It is so late in the night, or perhaps I should say so early in the morning, as the clock ticks its relentless way toward the rising sun and you still can’t find sleep. Swirling about in your mind is the past and future. After anxious hours of restlessness you add to your worries how you will face the morrow with only two or three hours of sleep. You have tried everything. You’ve learned in a sefer, said Kerias Shema several times, yet your mind won’t shut down and sleep eludes you. What is it that stays its grasp?
The answer lies in what is in our minds. Our heads are full of the many things experienced during the day – pain seen, problems not yet solved, and the soul-grinding galus that locks out true peace of mind. There is no day without its sorrow, no moment that allows for complete peace.
Is this then Hashem’s will? Are we meant to torture ourselves till we fall apart? This cannot be the truth. Hashem is a sweet Father, and He doesn’t wish us to carry a tortured soul. Rather, He wants us to be simultaneously aware of the world’s pain and the hope that will be our ultimate salvation.
The Torah tells us in great detail the story of our greatest teacher, Moshe Rabbeinu. It is interesting to note that nothing is spared, and what emerges is the narrative of a great saint who seems to be constantly deluged by woes and problems. Deprived of his home at childhood, raised in glorious opulence only to become a fugitive, Moshe finds himself called upon to lead a fractious, stubborn people for forty years of wandering. Every new event comes with its own rebellion, to the point that finally, at the long-awaited moment of his people’s entry into the Promised Land, our faithful shepherd is denied this longed-for experience.
Why are we told all this? Are we meant to think that every holy Jew will have a difficult life? Is this the payback for following Hashem’s path? Obviously not! Perhaps we are meant to learn the true secret of Moshe’s example. For despite all the aggravation Moshe lived with, he was a truly happy man, one who was at peace with his inner being. Every Shabos we are reminded of this when we say, Yismach Moshe bematnas chelko, “Moshe rejoiced in the gift of his portion.” Moshe rejoiced despite adversity because he knew who he was. Eved neeman karasa lo, he knew that he was called a faithful servant. Knowing and being that, consumed and satisfied by his mission, he was forever happy with his lot. He was able to empathize with others, even with those who seemed to want to do him harm, because knowing who he was gave him the ability to accept the frailties of others.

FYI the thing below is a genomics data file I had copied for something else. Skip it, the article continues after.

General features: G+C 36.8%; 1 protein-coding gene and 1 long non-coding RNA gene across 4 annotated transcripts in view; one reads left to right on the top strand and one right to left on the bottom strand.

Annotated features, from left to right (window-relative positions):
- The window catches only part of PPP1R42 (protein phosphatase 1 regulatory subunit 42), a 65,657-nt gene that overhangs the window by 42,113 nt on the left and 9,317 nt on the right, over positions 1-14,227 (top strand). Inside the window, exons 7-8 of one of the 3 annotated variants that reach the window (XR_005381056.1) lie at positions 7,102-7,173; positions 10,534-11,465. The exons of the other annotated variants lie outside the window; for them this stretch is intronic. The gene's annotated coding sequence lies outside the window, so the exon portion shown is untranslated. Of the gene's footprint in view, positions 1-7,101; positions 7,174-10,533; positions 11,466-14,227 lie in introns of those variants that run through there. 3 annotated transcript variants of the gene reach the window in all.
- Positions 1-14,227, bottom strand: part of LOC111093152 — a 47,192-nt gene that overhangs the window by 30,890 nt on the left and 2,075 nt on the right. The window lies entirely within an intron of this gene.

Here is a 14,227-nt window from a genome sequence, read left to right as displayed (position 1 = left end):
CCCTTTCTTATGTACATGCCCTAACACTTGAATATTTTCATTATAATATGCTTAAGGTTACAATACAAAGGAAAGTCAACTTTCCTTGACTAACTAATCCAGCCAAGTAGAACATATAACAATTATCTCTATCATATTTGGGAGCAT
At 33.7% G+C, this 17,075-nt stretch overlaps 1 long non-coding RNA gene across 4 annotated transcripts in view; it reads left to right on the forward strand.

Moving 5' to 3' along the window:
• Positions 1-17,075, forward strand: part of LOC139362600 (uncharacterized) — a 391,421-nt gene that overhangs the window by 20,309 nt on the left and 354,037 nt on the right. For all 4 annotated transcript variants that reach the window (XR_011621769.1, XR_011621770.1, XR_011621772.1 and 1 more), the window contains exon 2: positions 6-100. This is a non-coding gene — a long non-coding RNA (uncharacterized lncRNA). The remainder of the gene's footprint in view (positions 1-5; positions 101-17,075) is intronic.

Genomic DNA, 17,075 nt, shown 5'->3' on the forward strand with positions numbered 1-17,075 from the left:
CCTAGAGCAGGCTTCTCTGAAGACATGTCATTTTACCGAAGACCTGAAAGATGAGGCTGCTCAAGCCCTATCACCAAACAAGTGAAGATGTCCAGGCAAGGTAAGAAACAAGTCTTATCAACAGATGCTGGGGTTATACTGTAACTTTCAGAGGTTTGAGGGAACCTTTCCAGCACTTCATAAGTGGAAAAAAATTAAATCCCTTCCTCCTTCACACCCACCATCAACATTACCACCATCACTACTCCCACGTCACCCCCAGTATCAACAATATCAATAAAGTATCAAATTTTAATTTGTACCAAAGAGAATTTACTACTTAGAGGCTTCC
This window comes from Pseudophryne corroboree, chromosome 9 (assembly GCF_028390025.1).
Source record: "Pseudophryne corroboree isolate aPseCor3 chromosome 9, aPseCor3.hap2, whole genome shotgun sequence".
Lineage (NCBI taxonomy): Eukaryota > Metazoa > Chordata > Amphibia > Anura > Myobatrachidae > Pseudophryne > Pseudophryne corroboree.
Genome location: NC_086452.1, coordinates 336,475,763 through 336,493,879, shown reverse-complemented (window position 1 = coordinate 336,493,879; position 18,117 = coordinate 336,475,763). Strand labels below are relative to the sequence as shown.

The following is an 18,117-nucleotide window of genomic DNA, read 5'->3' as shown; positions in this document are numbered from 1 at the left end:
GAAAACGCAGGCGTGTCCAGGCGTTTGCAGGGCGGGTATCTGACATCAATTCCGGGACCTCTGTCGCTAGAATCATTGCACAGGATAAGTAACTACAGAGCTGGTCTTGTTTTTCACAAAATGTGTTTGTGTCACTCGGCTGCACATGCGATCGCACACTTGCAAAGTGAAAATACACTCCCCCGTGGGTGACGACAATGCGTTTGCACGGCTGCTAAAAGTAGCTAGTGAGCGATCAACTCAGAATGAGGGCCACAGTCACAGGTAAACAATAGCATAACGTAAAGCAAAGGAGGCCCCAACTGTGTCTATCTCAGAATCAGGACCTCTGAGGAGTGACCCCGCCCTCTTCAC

What irks us in those lonely moments when sleep eludes us is our soul telling us that all is not well, that we are not truly balanced within ourselves We are told of Moshe’s trials so that we can know of his happiness in the portion Hashem gave him. We too have a portion worthy of exhortation. Unfortunately, however, we often don’t see it, but it’s there. Look for it and you will find it. Identify it and you’ll be joyous with it, because it is yours – your portion, your lot to rejoice in.
Only after we find ourselves can we accept others with all their foibles. Their actions won’t destroy our souls because they won’t change who we are. Yes, others will throw obstacles in our path, but these are all part of our portion and we can use them to climb further on our own unique way.